Except for one thing.

We’re dealing with humans and in my case, children no older than nine.

These are the ones that officials want to test in my take-everything-off-the-walls classroom. I even had to take down my clock so that no advantage would be had by looking at it. I tore down my classroom schedule. I had colleagues concerned about whether numbered coat hooks were worthy of covering.

Do you remember nine? I can’t say I remember much more than doing tie-dye during Art Class. I remember Recess where one day I sat on a warm piece of gum while swinging — that’s some serious trauma for a third grader who had to stand up on the bus all the way home. I remember my teacher’s name and where my class was in my elementary school. I don’t remember what happened for those one hundred eighty days I sat at my desk. Do you?

Fast forward to the present and I now stand in front of my students during a test session unable to encourage, unable to give a thumbs up, unable to lean down and convince them it will be ok.

If their little bodies require a bathroom break another adult must lead them to the restroom and determine that no other students are inside — ensuring that no conversation will occur having anything to do with testing.

Welcome to our present state of education and how we have chosen to assess our children – regardless of age, regardless of their fear and regardless of how fair or insignificant questions might be. I can’t bring a sense of calm or even introduce a pleasant you-can-do-it smile, because that would be a testing irregularity and that could send me to prison.

No really, it could.

I’ve been obligated to sign a paper that spells this specific consequence out.

What do I do? What should we do?

I would like to tell you I’ve got the magic dust and I’m ready to share.

I don’t.

Like many of you I continue to be amazed (well, disgusted actually) by what we’re asking little people to accomplish on a given day or two.

The expectation is that they will be amazing, be proficient, and use strategies that have been reinforced to the point that why we do math or read has long since been forgotten. Students will do exactly that which would make any adult nervous – choose the right question when given the answer, interpret a question in math that has more to do with one’s reading ability than computation skills, and choose all the multiple correct answers to one question in order to advance to the next confusing question.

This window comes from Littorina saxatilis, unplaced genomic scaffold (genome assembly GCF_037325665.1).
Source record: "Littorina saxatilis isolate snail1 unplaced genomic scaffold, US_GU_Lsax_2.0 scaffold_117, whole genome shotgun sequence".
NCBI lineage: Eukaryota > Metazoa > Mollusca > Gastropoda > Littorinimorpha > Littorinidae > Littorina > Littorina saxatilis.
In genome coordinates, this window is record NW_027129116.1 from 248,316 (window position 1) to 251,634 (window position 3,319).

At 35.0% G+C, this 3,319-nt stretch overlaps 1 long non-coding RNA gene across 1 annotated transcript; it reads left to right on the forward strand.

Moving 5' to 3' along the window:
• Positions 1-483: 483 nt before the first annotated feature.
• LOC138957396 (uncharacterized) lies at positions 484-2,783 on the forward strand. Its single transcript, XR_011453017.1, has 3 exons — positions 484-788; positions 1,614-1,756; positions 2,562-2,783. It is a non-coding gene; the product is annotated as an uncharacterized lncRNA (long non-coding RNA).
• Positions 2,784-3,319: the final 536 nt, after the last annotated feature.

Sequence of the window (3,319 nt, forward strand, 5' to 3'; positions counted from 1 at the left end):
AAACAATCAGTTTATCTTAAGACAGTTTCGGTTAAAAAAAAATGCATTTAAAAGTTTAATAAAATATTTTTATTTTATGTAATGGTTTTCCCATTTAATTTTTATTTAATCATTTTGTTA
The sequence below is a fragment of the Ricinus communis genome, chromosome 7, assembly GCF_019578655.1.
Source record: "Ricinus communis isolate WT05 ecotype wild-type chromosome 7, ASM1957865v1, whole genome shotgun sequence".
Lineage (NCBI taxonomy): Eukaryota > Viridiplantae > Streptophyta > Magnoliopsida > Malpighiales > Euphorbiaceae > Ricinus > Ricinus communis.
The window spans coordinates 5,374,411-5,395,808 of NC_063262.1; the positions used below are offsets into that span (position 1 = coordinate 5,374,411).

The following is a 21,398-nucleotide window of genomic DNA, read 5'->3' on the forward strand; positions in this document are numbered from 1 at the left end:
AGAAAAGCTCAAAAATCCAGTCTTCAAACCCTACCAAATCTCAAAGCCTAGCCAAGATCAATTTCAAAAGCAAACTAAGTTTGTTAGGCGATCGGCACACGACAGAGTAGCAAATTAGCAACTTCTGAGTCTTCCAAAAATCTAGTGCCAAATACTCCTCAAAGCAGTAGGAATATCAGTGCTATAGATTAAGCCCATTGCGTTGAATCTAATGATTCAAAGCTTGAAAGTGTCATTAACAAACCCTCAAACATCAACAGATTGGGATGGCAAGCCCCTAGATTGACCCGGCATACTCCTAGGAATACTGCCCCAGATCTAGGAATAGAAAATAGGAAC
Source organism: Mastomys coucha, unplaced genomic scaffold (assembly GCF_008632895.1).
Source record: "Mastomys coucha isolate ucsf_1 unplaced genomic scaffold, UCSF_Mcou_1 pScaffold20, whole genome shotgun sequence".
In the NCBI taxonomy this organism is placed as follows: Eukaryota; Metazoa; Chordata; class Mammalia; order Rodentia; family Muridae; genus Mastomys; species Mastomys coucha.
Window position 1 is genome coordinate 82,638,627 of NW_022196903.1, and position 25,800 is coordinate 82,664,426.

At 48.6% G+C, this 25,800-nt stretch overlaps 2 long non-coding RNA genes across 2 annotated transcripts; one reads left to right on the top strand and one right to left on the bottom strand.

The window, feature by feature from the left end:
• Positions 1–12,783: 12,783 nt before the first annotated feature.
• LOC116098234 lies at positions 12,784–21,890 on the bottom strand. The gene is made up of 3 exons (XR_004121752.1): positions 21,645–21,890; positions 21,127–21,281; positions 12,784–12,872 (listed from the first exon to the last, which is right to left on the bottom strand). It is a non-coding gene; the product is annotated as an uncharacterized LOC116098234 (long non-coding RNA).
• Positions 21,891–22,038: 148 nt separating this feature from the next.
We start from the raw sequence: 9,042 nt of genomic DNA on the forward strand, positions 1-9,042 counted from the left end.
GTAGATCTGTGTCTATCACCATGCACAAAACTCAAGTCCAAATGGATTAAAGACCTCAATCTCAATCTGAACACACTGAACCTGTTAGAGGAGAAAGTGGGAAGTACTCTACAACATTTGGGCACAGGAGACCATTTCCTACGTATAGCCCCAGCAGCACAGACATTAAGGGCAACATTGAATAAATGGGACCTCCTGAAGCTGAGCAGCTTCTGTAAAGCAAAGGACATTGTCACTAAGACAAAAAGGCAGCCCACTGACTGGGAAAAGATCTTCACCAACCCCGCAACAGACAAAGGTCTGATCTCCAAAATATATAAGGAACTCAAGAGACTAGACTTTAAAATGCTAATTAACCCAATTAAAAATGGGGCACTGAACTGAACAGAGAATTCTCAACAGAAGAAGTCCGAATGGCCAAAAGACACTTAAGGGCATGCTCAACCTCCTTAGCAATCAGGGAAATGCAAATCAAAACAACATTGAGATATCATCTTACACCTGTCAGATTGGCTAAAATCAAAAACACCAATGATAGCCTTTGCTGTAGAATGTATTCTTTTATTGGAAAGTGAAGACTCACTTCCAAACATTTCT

It would make adults nervous. It makes me nervous and I’ve been doing this over a decade now.

Just yesterday we finished our last SOL. We’ve been doing a LOT of math earlier this week. It was like a factory in my classroom with all the worksheets flying from student to teacher, back to student and back to me to assess their success, and mine, at remediation.

For fourteen years I have done this. For most of those I taught fifth grade. Now it’s third.

That’s a Science, Reading, Math, and Writing SOL for most of those years. At an average of 25 students for 12 years, that’s about 300 SOLs plus another couple of years at 3rd grade equaling well over 400 SOLs under my belt – some years I had over 30 students.

That’s a good amount of worry for both student and teacher.

That’s a huge amount of focus on the importance of a few numbers each year that supposedly defines my success as a teacher.

Those numbers are also intended to define a student’s knowledge in a specific academic area. It’s all quite backwards, in my humble opinion, because how can one day’s assessment sum up a year’s worth of learning?

Regardless though, I and my colleagues around me, have all bought into the importance of these numbers because we stress, we worry, we do our best to motivate, and we remediate right up to the last day hoping that each students’ scores will be what we hope.

We know if our scores aren’t acceptable, next year we will have a microscope placed upon us to determine what we haven’t been doing “right.”

Whether students came to us prepared by those that taught them previously, whether students come from homes in which education is valued, whether students’ lives outside of school is a place where the importance of character is reiterated — those aren’t assessed or taken in account at the beginning of the state assessment.

Regardless, we teachers do not want our efforts to disappoint.

Repeat any mantra long enough and it slowly becomes both understood and heartfelt. Tell teachers that scores matter and reiterate it through countless workshops and school wide endeavors and we believe. When we believe it enough, we both unconsciously and intentionally pass on this importance to students. Goals have to be met, we’re told, and we tell to those that sit in our classrooms.

First goal: pass. Second goal: pass advanced. Ultimate goal: perfect score of 600.

Students, teachers, principals, specialists, school divisions and states all celebrate when those scores hit passing and above.

There’s cheering when it goes well, and downcast eyes when it doesn’t. There’s serious anxiety, walk down any school hallway this time of year and tell me you don’t see it on the faces of both students and teachers.

All of it outrageous. Just go ahead and let’s call it child abuse of the testing variety.